Beat Rhythm Fashion: Bring Real Freedom
May 5, 2008
BRING REAL FREEDOM, Beat Rhythm Fashion (Failsafe)
Wellington in the early 1980s was a ferment of new bands, bubbling with post-punk possibilities. Amidst it all, Dan and Nino Birch stood out. It was the way they carried themselves. With their posh English accents, they sauntered through the scene like a couple of decadent dandies. Someone explained to me that the Birch brothers were actually New Zealanders but had grown up in Hong Kong, which made sense. They acted like they had seen something the rest of us hadn’t, and were going to show the provincials a thing or two.
The first time I met them they tried to take me to a jam session at an after-hours haunt called the Musician’s Club. I assumed they were jazzers, so I was surprised a few months later when, seeing Dan in the street, I was informed that he and Nino had been writing pop songs and that Nino was now playing guitar “just like Robert Smith of the Cure”.
The name they gave their band seemed to reflect the loftiness I had always sensed: Beat Rhythm Fashion. It was as though they couldn’t play pop music without passing an ironic comment on its simplicity and disposability. And yet the music BRF made was neither simple nor disposable, as a recent collection of recordings goes to show.
More than a quarter century after their first release, Christchurch indie Failsafe has gathered and restored their three singles for the first time on CD, sandwiching between them another ten songs recorded at a live 1981 show at Christchurch’s Gladstone Hotel.
Though clearly inspired by the Cure and Joy Division, two pivotal bands of early 80s post-punk, BRF were too smart, full of ideas, and aware of their own significance to simply mimic existing models. Nino may have used the same kind of effects pedal as Robert Smith, but with quite different results. Listen to the early Cure now and they sound nervy and rushed, their chords still rooted in rock ‘n’ roll rudiments. BRF, by comparison, are cool and languid, with a harmonic sophistication that hints of the jazz background I had always suspected.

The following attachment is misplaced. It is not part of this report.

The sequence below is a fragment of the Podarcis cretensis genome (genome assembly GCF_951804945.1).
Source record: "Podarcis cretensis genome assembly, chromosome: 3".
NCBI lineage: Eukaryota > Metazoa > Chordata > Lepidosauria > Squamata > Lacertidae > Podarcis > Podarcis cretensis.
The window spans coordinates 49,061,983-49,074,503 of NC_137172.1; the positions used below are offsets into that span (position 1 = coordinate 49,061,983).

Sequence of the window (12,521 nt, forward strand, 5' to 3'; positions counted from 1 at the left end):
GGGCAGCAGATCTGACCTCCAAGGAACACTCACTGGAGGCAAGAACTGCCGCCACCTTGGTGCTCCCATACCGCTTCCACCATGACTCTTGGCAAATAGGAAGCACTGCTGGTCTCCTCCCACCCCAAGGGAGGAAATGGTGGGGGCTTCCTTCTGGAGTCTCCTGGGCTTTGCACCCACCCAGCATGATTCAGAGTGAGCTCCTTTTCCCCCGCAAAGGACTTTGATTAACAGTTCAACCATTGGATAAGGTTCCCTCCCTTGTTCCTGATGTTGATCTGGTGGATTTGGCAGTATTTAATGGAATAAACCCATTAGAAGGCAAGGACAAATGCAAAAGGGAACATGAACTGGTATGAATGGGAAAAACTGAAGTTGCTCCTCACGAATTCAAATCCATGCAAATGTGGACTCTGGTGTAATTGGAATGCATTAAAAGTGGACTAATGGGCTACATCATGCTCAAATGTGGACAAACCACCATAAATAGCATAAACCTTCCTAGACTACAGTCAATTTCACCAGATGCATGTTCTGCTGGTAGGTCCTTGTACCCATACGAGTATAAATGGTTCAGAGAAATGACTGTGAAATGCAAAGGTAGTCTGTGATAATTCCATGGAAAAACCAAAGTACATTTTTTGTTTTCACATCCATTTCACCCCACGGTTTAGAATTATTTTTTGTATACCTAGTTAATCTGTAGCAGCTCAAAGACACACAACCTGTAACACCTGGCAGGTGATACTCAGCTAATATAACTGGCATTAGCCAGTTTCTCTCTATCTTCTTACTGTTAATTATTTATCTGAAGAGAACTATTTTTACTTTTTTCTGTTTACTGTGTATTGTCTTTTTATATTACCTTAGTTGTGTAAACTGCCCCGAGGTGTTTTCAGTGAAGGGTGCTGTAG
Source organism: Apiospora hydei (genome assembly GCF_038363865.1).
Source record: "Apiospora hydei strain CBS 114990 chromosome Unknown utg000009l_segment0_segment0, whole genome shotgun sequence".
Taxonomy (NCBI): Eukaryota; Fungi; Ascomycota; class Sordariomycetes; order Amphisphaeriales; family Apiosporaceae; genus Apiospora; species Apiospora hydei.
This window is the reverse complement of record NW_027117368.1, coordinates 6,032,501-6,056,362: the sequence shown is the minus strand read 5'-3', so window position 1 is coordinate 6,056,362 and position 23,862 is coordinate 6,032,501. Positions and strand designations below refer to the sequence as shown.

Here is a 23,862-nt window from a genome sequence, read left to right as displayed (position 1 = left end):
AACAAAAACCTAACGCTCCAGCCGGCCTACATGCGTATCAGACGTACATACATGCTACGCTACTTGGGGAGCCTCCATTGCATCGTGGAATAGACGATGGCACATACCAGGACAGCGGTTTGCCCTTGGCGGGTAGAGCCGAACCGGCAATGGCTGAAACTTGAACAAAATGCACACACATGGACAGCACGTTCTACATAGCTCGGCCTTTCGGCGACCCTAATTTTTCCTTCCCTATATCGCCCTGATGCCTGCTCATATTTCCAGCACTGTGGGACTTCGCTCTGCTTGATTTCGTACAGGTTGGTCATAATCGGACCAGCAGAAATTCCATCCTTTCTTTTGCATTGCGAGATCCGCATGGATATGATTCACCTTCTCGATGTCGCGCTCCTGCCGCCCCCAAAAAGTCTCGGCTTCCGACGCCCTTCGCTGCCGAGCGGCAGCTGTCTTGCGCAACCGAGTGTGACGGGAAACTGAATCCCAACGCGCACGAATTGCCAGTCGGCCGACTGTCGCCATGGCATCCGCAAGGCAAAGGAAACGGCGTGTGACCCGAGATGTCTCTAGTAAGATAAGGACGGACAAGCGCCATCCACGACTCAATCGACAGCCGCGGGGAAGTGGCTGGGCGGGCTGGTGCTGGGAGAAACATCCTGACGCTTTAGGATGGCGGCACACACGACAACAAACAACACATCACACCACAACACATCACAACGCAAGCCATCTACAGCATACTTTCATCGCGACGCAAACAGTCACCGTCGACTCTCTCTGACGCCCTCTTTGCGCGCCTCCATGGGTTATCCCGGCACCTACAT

The sound is both stark and complete. Nino’s swirling chords are secured by Dan’s almost subsonic basslines, while the drum parts - played by either Glen Stewart or his replacement Caroline Easther – are compositional rather than metronomic.
Bring Real Freedom opens with BRF’s finest moment. “Turn Of The Century” was the second of the group’s singles. Its opening line “There are no dissidents/in the homeland…” is strikingly similar to Blam Blam Blam’s contemporaneous anthem “There Is No Depression In New Zealand”. But where the Blams underline the irony of their observation with mock jauntiness, BRF’s song is desperately mournful, as though the singer is genuinely afraid for a society he sees as suffocating on its own complacency.
And yet there is a keyhole of hope offered in the rising chords of the chorus, when Dan Birch sings, through a wall of reverb, “It’s a long project/ without any prospects/but I’d still like the see the turning of the century”.
The remaining singles and their B-sides are almost as good; “Beings Rest Finally” with its stately, hymn-like piano intro, the acerbic social analysis of “Song Of The Hairless Apes”, and their swansong, the uneasily upbeat “No Great Oaks (In China)”.
While the live selections reveal some fine lost songs (“The Decision”, “War Worlds”) they also expose limitations. Their singing, appropriately ethereal and disembodied when saturated in studio echo, often seems flat onstage. At times one longs for another tone, an added instrumental voice.
Yet taken as a whole, Bring Real Freedom stands up surprisingly well and the current wave of young retro-rockers exploring Joy Division and the Cure would do well to check it out.
BRF were around for a mere couple of years. One always got the feeling the Birch brothers were only passing through, and one day they just up and left. Gone to Melbourne, I was told. But Bring Real Freedom brings them back, at least in spirit; an unexpectedly potent reminder of a band that burned briefly yet brightly enough to glow across the decades.
FOOTNOTE: Dan Birch died in September 2011.